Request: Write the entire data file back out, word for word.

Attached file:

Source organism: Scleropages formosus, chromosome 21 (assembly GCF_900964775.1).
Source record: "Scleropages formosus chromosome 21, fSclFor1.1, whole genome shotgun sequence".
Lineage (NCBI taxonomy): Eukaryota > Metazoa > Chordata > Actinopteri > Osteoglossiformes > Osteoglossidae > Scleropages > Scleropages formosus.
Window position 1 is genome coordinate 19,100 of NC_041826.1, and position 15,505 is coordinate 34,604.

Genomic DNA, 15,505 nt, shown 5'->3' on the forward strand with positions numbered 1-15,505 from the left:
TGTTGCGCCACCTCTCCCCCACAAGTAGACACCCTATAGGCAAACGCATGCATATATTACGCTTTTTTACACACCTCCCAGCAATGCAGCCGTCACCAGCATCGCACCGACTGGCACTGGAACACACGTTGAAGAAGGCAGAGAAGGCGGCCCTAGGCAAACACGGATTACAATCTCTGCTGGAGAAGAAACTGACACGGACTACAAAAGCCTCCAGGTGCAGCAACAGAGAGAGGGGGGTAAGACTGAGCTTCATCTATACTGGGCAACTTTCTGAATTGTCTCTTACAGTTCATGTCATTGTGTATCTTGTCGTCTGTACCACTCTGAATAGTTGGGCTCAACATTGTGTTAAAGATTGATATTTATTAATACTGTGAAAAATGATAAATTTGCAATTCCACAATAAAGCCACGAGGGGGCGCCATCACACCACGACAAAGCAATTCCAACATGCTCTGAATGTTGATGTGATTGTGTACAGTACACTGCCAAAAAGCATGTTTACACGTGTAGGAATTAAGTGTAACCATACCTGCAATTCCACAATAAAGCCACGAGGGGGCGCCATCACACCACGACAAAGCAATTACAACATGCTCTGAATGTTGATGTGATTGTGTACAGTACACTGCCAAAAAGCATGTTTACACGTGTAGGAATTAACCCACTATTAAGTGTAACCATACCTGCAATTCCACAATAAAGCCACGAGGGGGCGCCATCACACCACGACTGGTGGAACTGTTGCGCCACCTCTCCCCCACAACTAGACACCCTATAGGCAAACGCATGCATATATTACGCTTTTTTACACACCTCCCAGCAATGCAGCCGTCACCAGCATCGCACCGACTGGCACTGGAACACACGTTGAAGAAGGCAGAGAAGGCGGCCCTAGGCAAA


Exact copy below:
Source organism: Scleropages formosus, chromosome 21 (assembly GCF_900964775.1).
Source record: "Scleropages formosus chromosome 21, fSclFor1.1, whole genome shotgun sequence".
Lineage (NCBI taxonomy): Eukaryota > Metazoa > Chordata > Actinopteri > Osteoglossiformes > Osteoglossidae > Scleropages > Scleropages formosus.
Window position 1 is genome coordinate 19,100 of NC_041826.1, and position 15,505 is coordinate 34,604.

Genomic DNA, 15,505 nt, shown 5'->3' on the forward strand with positions numbered 1-15,505 from the left:
TGTTGCGCCACCTCTCCCCCACAAGTAGACACCCTATAGGCAAACGCATGCATATATTACGCTTTTTTACACACCTCCCAGCAATGCAGCCGTCACCAGCATCGCACCGACTGGCACTGGAACACACGTTGAAGAAGGCAGAGAAGGCGGCCCTAGGCAAACACGGATTACAATCTCTGCTGGAGAAGAAACTGACACGGACTACAAAAGCCTCCAGGTGCAGCAACAGAGAGAGGGGGGTAAGACTGAGCTTCATCTATACTGGGCAACTTTCTGAATTGTCTCTTACAGTTCATGTCATTGTGTATCTTGTCGTCTGTACCACTCTGAATAGTTGGGCTCAACATTGTGTTAAAGATTGATATTTATTAATACTGTGAAAAATGATAAATTTGCAATTCCACAATAAAGCCACGAGGGGGCGCCATCACACCACGACAAAGCAATTCCAACATGCTCTGAATGTTGATGTGATTGTGTACAGTACACTGCCAAAAAGCATGTTTACACGTGTAGGAATTAAGTGTAACCATACCTGCAATTCCACAATAAAGCCACGAGGGGGCGCCATCACACCACGACAAAGCAATTACAACATGCTCTGAATGTTGATGTGATTGTGTACAGTACACTGCCAAAAAGCATGTTTACACGTGTAGGAATTAACCCACTATTAAGTGTAACCATACCTGCAATTCCACAATAAAGCCACGAGGGGGCGCCATCACACCACGACTGGTGGAACTGTTGCGCCACCTCTCCCCCACAACTAGACACCCTATAGGCAAACGCATGCATATATTACGCTTTTTTACACACCTCCCAGCAATGCAGCCGTCACCAGCATCGCACCGACTGGCACTGGAACACACGTTGAAGAAGGCAGAGAAGGCGGCCCTAGGCAAA